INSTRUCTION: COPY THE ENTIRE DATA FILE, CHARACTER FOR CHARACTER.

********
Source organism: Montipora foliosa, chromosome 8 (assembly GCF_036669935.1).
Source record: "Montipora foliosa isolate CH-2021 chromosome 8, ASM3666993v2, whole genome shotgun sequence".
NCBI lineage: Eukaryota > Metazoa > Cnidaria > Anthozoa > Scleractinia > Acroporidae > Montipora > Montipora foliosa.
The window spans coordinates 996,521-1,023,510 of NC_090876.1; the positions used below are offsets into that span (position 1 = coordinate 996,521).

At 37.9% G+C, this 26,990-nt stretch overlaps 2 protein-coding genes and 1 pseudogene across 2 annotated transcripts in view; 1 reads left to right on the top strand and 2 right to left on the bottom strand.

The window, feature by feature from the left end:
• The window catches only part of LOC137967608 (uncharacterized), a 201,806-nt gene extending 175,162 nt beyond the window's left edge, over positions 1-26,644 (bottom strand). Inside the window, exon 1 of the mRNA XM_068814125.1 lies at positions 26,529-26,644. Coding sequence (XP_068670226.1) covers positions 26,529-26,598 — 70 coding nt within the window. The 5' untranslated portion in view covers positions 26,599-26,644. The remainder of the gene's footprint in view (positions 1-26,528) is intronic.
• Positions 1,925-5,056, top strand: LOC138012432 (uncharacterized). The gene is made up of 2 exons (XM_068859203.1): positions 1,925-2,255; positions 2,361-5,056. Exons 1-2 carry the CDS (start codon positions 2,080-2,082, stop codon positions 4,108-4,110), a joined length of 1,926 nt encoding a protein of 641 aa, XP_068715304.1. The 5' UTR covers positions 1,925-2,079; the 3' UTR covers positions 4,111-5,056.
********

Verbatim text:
Source organism: Montipora foliosa, chromosome 8 (assembly GCF_036669935.1).
Source record: "Montipora foliosa isolate CH-2021 chromosome 8, ASM3666993v2, whole genome shotgun sequence".
NCBI lineage: Eukaryota > Metazoa > Cnidaria > Anthozoa > Scleractinia > Acroporidae > Montipora > Montipora foliosa.
The window spans coordinates 996,521-1,023,510 of NC_090876.1; the positions used below are offsets into that span (position 1 = coordinate 996,521).

At 37.9% G+C, this 26,990-nt stretch overlaps 2 protein-coding genes and 1 pseudogene across 2 annotated transcripts in view; 1 reads left to right on the top strand and 2 right to left on the bottom strand.

The window, feature by feature from the left end:
• The window catches only part of LOC137967608 (uncharacterized), a 201,806-nt gene extending 175,162 nt beyond the window's left edge, over positions 1-26,644 (bottom strand). Inside the window, exon 1 of the mRNA XM_068814125.1 lies at positions 26,529-26,644. Coding sequence (XP_068670226.1) covers positions 26,529-26,598 — 70 coding nt within the window. The 5' untranslated portion in view covers positions 26,599-26,644. The remainder of the gene's footprint in view (positions 1-26,528) is intronic.
• Positions 1,925-5,056, top strand: LOC138012432 (uncharacterized). The gene is made up of 2 exons (XM_068859203.1): positions 1,925-2,255; positions 2,361-5,056. Exons 1-2 carry the CDS (start codon positions 2,080-2,082, stop codon positions 4,108-4,110), a joined length of 1,926 nt encoding a protein of 641 aa, XP_068715304.1. The 5' UTR covers positions 1,925-2,079; the 3' UTR covers positions 4,111-5,056.